Lucinda Williams

Lucinda Williams

Lucinda Williams

The Lensic, Santa Fe, New Mexico, February 18, 2015

Despite having a few technical difficulties early, Lucinda Williams and her excellent band rallied and brought the intimate Lensic theater crowd to their feet with a show that looked back over the Louisiana native’s extraordinary career.

Touring to support her latest album, 2014’s Down Where The Spirit Meets the Bone–which, if you haven’t gotten it yet, I’ll wait– Williams started the evening off with “Can’t Let Go”, and from then on it was one emotionally compelling song after another that shows that among current songwriters and performers, Williams most embodies the essence of Janis Joplin, capturing Pearl’s strength- and emotional core. Williams doesn’t sing happy songs too much, and neither did Janis- but both have a sense of hope and resilience in their songs that doesn’t try to evade the hard truths of life. Everyone has been dumped- but few can create art from it as Lucinda has, with songs such as “Metal Firecracker” which Williams explained was her tour bus, a scene of a brief romance, which, once the tour finished, “fizzled- and what’s up with that?” An early highlight was Car Wheels on a Gravel Road‘s “Drunken Angel”, her lament for the late Austin songwriter Blaze Foley- and with images such as “your duct-taped shoes” she captured the man–warts and all–alongside her grief.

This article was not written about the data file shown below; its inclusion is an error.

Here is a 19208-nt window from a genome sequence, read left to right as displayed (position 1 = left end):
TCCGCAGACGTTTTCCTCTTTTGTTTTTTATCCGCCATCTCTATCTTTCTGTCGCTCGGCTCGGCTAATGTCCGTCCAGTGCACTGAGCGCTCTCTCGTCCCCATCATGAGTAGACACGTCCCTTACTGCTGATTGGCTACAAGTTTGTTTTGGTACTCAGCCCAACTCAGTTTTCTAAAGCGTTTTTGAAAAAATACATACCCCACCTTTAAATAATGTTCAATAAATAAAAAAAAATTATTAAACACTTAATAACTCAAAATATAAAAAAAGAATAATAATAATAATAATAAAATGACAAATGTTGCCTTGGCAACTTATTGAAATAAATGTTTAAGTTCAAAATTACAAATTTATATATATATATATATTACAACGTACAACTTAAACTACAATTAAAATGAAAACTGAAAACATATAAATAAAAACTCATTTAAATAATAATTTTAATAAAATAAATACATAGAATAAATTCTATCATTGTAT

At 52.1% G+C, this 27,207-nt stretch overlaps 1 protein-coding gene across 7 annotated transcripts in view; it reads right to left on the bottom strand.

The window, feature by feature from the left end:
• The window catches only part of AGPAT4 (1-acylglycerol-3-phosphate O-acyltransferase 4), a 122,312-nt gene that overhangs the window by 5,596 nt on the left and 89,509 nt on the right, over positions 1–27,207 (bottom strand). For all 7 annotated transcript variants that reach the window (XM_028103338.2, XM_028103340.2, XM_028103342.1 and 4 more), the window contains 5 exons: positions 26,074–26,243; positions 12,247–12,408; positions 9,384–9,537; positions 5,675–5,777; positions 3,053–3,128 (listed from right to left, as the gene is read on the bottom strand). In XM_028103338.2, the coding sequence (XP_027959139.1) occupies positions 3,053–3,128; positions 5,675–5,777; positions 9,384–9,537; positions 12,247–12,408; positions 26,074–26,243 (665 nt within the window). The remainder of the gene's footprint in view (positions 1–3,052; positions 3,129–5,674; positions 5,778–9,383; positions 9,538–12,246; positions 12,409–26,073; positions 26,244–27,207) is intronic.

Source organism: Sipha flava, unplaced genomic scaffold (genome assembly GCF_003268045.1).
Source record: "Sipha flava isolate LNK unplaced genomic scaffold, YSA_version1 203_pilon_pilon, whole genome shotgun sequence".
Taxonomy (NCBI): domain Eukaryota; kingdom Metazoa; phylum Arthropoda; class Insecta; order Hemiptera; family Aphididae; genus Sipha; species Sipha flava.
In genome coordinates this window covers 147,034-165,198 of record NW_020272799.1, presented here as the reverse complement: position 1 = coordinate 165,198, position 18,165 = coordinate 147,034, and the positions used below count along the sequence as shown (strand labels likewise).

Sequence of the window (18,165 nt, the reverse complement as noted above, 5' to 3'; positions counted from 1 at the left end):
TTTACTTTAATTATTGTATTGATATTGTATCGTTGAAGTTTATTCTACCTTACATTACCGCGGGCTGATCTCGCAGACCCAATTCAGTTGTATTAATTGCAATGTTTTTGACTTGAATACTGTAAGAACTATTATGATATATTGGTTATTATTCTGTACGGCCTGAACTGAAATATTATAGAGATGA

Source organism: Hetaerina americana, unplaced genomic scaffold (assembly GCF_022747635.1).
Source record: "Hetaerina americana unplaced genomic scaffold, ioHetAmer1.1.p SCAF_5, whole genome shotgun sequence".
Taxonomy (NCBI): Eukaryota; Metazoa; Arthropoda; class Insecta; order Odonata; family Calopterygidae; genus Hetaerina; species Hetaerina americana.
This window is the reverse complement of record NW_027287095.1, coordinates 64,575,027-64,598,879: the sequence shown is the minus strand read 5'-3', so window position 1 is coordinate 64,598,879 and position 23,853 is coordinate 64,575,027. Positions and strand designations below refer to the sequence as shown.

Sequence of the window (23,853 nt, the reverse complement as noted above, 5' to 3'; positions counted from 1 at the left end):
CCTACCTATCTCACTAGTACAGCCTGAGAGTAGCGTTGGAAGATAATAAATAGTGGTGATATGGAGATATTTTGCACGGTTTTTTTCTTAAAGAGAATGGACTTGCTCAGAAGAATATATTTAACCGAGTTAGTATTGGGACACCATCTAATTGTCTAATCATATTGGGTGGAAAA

Williams father, the poet Miller Williams, died on New Years Day- “like Hank Williams- my dad was a big Hank fan” she explained before she performed his poem “Compassion”, which she adapted into a song on her new album. She following it with “When I Look At The World”, both performed solo- and both were touchingly beautiful. She brought back guitarist Stuart Mathis for a great “Lake Charles” from Car Wheels, and his haunting blues licks framed Williams vocals exquisitely.

Nancy Mullis

The show wasn’t without its periods of dragging- a few mid-tempo songs in a row seemed to run into each other, but once she galvanized the room with a powerful “Change The Locks” the evening kicked into high gear, and the end of the show– a sultry “Hot Blood”, an emotionally charged cover of J.J. Cale’s “Magnolia”‘, followed by “Get Right With God” that had people dancing in the aisles like they were at a revival–was flawless. The closer- a rowdy cover of Neil Young’s “Rockin’ in the Free World”, which seems even more of an required anthem in these precarious times- the Lensic almost seemed to levitate. And judging by Lu’s big grin as she strode off the stage- she felt it too.

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